“The feast of the baptism of the Lord marks the end of the liturgical season of Christmas. In many ways, though, it’s a rather strange way to end the Christmas season; indeed, it’s a rather strange feast full stop! And I say this because if we identify the key things which occur when one of us is baptised and ask whether they also occurred in Jesus’s baptism then we discover that they didn’t and that they couldn’t have.
Just think about it. When we’re baptised we’re healed from the guilt of original sin and we’re incorporated into the Church. Did any of this happen to Christ? No. Jesus didn’t suffer from original sin so he didn’t need to be healed from it, and Jesus hadn’t yet founded the Church so he couldn’t be incorporated into it. And if that’s not enough John’s baptism- the baptism Jesus received- wasn’t able to forgive sin and to incorporate people into the Church anyway. Those things only became possible after Christ’s death and resurrection. So not only did Jesus’ baptism at the hands of John not have the same effects as our baptism did, but nor could it have had so what’s going on in this feast and how does it relate to the end of Christmastide?
Of course, just because Jesus’s baptism didn’t heal him from the guilt of original sin or incorporate him into the church that’s not to say it wasn’t connected to those aims. God came into the world in Christ to redeem human beings from sin. And broadly speaking to achieve this aim three conditions had to be met: firstly, the power to redeem humans had to be present, secondly the means to redeem human beings had to be established and thirdly human beings had to be encouraged to avail of those means.
Take the first condition. Jesus was God so there’s no question of him lacking the power to redeem human beings. As to the means of redemption, human beings have to share in the salvific death of Christ, which is accomplished most effectively through baptism and incorporation into the Church. That’s not to say after baptism we can do as we please; baptism doesn’t give us a free pass into heaven regardless of what we do subsequently. Nor is it to say that God can’t bring about salvation in any other way if he so chooses. Rather through baptism we get a fresh start and the chance to live in a way which, if we follow it, will lead to heaven.
It’s not enough just to make the means of redemption available, though, more needs to be done, and that brings us to the third condition: people have to be encouraged to avail of the means of redemption. And the best way to do that is to give people an example so Christ submitted to John’s baptism. In so doing Christ encouraged all of us to be baptised and he identified himself with sinful humanity as the one who will act on our behalf to save us.
So if this feast is about Jesus encouraging us to follow the path to salvation how does it relate to Christmastide? Why put it now at the end of Christmastide? Well during Christmas we celebrate God’s coming into the world. But he came into the world for the purpose of our redemption. And the baptism of Jesus is the first public event in Christ’s mission. He starts to show us how to live and his authority is acknowledged by the Father. So it brings to an end what we have been celebrating at Christmas- God’s coming into the world for our salvation- and it sets us up quite nicely for ordinary time: follow Christ’s example, there we find the way to salvation.”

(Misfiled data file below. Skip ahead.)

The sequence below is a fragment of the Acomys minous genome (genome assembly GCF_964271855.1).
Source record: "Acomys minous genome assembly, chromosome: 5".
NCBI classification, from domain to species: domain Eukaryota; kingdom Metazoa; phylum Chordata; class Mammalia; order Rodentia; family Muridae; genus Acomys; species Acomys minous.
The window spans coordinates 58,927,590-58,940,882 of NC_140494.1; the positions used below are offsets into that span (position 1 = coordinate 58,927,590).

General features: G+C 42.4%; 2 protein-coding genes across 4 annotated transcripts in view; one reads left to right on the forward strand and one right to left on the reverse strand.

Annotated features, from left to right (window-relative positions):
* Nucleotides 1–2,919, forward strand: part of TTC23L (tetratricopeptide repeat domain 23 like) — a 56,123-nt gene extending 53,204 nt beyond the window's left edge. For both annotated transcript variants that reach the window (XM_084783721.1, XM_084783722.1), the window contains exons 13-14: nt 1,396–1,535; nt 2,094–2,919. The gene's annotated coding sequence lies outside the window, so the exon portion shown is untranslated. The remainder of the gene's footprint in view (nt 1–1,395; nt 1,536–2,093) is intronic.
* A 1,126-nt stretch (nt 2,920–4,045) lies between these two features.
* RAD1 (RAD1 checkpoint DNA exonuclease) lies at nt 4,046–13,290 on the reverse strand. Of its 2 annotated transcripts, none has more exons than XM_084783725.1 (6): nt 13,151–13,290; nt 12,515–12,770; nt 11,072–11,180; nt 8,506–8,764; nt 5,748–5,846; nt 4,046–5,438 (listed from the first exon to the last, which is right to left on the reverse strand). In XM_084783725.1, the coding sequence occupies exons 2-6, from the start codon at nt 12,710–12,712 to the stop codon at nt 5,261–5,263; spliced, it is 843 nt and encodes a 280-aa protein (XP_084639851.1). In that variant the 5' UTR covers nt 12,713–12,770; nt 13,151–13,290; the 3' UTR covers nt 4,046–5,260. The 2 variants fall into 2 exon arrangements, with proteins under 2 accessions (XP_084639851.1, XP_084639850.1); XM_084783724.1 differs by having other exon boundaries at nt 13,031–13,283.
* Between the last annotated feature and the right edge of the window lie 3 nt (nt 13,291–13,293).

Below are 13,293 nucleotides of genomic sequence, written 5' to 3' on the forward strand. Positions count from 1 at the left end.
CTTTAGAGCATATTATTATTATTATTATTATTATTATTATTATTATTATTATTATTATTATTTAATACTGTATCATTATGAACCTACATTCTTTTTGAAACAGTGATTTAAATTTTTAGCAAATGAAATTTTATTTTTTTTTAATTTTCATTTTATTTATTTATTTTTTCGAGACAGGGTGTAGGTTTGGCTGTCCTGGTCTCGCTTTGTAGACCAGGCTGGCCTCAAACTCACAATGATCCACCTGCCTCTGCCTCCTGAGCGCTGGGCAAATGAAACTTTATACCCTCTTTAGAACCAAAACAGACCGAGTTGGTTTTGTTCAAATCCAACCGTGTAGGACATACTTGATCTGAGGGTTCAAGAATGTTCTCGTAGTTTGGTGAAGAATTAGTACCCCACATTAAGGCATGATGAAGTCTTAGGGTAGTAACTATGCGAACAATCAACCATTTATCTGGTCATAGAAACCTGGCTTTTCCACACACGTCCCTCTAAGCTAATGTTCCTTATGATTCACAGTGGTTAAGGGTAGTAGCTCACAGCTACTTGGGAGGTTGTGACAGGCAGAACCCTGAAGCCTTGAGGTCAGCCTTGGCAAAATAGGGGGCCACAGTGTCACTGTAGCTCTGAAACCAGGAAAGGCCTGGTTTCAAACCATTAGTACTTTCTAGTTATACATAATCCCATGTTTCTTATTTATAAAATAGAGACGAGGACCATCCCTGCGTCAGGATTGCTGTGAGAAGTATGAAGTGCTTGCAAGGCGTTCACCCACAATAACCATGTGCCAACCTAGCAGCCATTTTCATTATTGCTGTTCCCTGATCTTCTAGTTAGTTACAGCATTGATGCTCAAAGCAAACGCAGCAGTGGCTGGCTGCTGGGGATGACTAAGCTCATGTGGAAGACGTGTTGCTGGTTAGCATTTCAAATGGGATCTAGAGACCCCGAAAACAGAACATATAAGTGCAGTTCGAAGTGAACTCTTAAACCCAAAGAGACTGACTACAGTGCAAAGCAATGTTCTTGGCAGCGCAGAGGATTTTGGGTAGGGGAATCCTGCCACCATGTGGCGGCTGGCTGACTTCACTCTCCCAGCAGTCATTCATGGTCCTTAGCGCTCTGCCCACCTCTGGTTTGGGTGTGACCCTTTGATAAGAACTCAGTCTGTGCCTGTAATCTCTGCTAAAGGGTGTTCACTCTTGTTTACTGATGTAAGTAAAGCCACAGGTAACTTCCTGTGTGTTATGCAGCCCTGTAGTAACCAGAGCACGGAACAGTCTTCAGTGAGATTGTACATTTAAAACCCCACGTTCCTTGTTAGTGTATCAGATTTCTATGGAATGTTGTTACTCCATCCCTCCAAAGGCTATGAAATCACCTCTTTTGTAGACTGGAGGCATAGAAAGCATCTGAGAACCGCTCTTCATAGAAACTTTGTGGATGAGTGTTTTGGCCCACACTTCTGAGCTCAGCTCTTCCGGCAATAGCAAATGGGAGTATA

Love, and rejoicing in my baptism, always!!!
Summa Catechetica, "Neque enim quaero intelligere ut credam, sed credo ut intelligam." – St Anselm, "“Si comprehendus, non est Deus.” -St Augustine, "Let your religion be less of a theory, and more of a love affair." -G.K. Chesterton, "And above all, be on your guard not to want to get anything done by force, because God has given free will to everyone and wants to force no one, but only proposes, invites and counsels." –St. Angela Merici, “Yet such are the pity and compassion of this Lord of ours, so desirous is He that we should seek Him and enjoy His company, that in one way or another He never ceases calling us to Him . . . God here speaks to souls through words uttered by pious people, by sermons or good books, and in many other such ways.” —St. Teresa of Avila, "I want a laity, not arrogant, not rash in speech, not disputatious, but men and women who know their religion, who enter into it, who know just where they stand, who know what they hold and what they do not, and who know their creed so well that they can give an account of it."- Bl John Henry Newman, Cong. Orat., "We cannot always have access to a spiritual Father for counsel in our actions and in our doubts, but reading will abundantly supply his place by giving us directions to escape the illusions of the devil and of our own self-love, and at the same time to submit to the divine will.” —St. Alphonsus Ligouri, "The harm that comes to souls from the lack of reading holy books makes me shudder . . . What power spiritual reading has to lead to a change of course, and to make even worldly people enter into the way of perfection." –St. Padre Pio, "Screens may grab our attention, but books change our lives!" – Word on Fire, "Reading has made many saints!" -St Josemaría Escrivá, "Do you pray? You speak to the Bridegroom. Do you read? He speaks to you." —St. Jerome, from his Letter 22 to Eustochium, "Encounter, not confrontation; attraction, not promotion; dialogue, not debate." -cf Pope Francis, "God here speaks to souls through…good books“ – St Teresa of Avila, Interior Castle, "You will not see anyone who is really striving after his advancement who is not given to spiritual reading. And as to him who neglects it, the fact will soon be observed by his progress.” -St Athanasius, "To convert someone, go and take them by the hand and guide them." -St Thomas Aquinas, OP. 1 saint ruins ALL the cynicism in Hell & on Earth. “When we pray we talk to God; when we read God talks to us…All spiritual growth comes from reading and reflection.” -St Isidore of Seville, “Also in some meditations today I earnestly asked our Lord to watch over my compositions that they might do me no harm through the enmity or imprudence of any man or my own; that He would have them as His own and employ or not employ them as He should see fit. And this I believe is heard.” -GM Hopkins, SJ, "Only God knows the good that can come about by reading one good Catholic book." — St. John Bosco, "Why don't you try explaining it to them?" – cf St Peter Canisius, SJ, Doctor of the Church, Doctor of the Catechism, "Already I was coming to appreciate that often apologetics consists of offering theological eye glasses of varying prescriptions to an inquirer. Only one prescription will give him clear sight; all the others will give him at best indistinct sight. What you want him to see—some particular truth of the Faith—will remain fuzzy to him until you come across theological eye glasses that precisely compensate for his particular defect of vision." -Karl Keating, "The more perfectly we know God, the more perfectly we love Him." -St Thomas Aquinas, OP, ST, I-II,67,6 ad 3, “But always when I was without a book, my soul would at once become disturbed, and my thoughts wandered." —St. Teresa of Avila, "Let those who think I have said too little and those who think I have said too much, forgive me; and let those who think I have said just enough thank God with me." –St. Augustine, "Without good books and spiritual reading, it will be morally impossible to save our souls." —St. Alphonsus Liguori "Never read books you aren't sure about. . . even supposing that these bad books are very well written from a literary point of view. Let me ask you this: Would you drink something you knew was poisoned just because it was offered to you in a golden cup?" -St. John Bosco " To teach in order to lead others to faith is the task of every preacher and of each believer." —St. Thomas Aquinas, OP. "Prayer purifies us, reading instructs us. Both are good when both are possible. Otherwise, prayer is better than reading." –St. Isidore of Seville “The aid of spiritual books is for you a necessity.… You, who are in the midst of battle, must protect yourself with the buckler of holy thoughts drawn from good books.” -St. John Chrysostom